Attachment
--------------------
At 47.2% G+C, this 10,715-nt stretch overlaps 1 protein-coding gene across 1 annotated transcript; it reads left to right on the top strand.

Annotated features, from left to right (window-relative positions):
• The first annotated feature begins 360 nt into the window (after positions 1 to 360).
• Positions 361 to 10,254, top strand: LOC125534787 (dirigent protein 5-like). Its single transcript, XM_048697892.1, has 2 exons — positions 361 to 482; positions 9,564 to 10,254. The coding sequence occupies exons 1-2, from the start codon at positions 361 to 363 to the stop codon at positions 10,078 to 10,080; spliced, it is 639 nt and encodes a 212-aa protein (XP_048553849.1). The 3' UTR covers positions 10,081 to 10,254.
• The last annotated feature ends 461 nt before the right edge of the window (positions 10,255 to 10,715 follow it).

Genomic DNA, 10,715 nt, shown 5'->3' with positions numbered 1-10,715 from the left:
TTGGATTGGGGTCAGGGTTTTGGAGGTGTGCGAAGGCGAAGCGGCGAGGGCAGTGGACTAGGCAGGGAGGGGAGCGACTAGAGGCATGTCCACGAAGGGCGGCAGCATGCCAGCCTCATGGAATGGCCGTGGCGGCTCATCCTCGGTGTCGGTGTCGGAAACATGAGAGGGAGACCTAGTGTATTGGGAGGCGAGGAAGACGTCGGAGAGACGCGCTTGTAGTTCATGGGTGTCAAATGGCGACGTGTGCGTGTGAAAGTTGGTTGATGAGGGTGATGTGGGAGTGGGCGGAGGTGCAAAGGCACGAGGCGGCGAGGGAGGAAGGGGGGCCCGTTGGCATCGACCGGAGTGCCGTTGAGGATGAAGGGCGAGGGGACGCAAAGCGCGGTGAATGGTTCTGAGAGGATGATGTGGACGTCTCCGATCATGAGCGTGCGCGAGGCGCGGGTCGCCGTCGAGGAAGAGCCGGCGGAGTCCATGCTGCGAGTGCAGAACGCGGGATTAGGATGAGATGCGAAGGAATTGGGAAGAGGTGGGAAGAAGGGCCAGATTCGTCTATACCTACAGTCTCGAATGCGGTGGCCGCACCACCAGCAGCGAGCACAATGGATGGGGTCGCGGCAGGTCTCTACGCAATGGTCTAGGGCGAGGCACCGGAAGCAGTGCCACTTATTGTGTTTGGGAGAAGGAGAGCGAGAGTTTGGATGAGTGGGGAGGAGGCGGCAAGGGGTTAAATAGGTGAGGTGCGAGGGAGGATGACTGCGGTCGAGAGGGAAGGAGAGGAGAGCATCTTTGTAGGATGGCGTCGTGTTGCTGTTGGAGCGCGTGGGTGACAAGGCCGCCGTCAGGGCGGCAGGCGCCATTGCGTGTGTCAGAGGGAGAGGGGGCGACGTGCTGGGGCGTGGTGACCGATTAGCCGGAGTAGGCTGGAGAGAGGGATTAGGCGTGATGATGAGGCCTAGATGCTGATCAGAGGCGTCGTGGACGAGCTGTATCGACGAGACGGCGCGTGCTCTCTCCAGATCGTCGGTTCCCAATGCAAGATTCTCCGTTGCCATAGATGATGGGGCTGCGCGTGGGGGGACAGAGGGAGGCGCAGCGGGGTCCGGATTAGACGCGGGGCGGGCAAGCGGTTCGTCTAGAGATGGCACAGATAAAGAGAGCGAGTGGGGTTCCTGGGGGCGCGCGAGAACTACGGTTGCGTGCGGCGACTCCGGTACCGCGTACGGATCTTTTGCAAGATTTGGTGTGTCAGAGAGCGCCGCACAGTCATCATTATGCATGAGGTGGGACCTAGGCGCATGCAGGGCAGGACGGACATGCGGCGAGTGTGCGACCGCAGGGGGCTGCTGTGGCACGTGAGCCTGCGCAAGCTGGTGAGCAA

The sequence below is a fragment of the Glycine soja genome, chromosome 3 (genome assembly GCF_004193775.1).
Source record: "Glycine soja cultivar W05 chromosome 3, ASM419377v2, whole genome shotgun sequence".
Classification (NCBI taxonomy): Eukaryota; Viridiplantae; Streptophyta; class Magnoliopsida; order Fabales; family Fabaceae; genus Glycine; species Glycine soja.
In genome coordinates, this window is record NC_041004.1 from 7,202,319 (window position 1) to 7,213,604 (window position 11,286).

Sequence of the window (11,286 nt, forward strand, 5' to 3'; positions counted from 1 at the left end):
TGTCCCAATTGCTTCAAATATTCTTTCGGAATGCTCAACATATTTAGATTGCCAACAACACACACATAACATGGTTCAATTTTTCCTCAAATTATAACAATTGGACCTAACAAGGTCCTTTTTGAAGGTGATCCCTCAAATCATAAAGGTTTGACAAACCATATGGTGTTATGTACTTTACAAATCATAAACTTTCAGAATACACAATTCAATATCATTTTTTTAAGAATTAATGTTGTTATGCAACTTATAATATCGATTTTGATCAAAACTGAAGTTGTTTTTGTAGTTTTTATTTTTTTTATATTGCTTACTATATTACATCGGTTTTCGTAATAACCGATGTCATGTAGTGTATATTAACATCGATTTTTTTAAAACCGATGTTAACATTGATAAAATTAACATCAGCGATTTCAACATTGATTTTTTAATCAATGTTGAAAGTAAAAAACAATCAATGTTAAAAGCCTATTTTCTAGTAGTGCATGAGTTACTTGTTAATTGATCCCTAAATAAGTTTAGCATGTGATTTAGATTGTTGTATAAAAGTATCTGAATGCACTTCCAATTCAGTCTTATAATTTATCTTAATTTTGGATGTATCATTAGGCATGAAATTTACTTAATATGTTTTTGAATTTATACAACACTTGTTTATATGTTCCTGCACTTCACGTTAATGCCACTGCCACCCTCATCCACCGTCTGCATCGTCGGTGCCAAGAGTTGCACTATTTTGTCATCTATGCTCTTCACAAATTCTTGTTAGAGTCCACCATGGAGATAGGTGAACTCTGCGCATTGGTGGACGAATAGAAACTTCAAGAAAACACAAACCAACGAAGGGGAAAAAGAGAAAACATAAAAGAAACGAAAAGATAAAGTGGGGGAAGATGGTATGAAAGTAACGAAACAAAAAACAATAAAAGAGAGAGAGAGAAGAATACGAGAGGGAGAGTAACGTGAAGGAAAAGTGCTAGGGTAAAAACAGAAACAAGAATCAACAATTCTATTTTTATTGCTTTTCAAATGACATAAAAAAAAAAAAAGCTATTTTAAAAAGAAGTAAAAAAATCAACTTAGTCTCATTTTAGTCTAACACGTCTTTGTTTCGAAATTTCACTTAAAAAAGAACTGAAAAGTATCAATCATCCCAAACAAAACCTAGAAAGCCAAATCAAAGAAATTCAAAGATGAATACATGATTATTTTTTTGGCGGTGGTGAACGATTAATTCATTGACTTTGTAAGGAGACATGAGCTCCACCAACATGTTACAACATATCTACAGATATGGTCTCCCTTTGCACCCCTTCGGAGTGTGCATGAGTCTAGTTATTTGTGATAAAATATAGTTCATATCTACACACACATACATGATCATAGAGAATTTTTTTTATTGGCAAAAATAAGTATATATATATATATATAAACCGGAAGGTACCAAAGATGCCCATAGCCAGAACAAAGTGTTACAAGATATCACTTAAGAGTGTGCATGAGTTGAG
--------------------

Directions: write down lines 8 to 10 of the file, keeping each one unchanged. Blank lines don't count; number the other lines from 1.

The sequence below is a fragment of the Glycine soja genome, chromosome 3 (genome assembly GCF_004193775.1).
Source record: "Glycine soja cultivar W05 chromosome 3, ASM419377v2, whole genome shotgun sequence".
Classification (NCBI taxonomy): Eukaryota; Viridiplantae; Streptophyta; class Magnoliopsida; order Fabales; family Fabaceae; genus Glycine; species Glycine soja.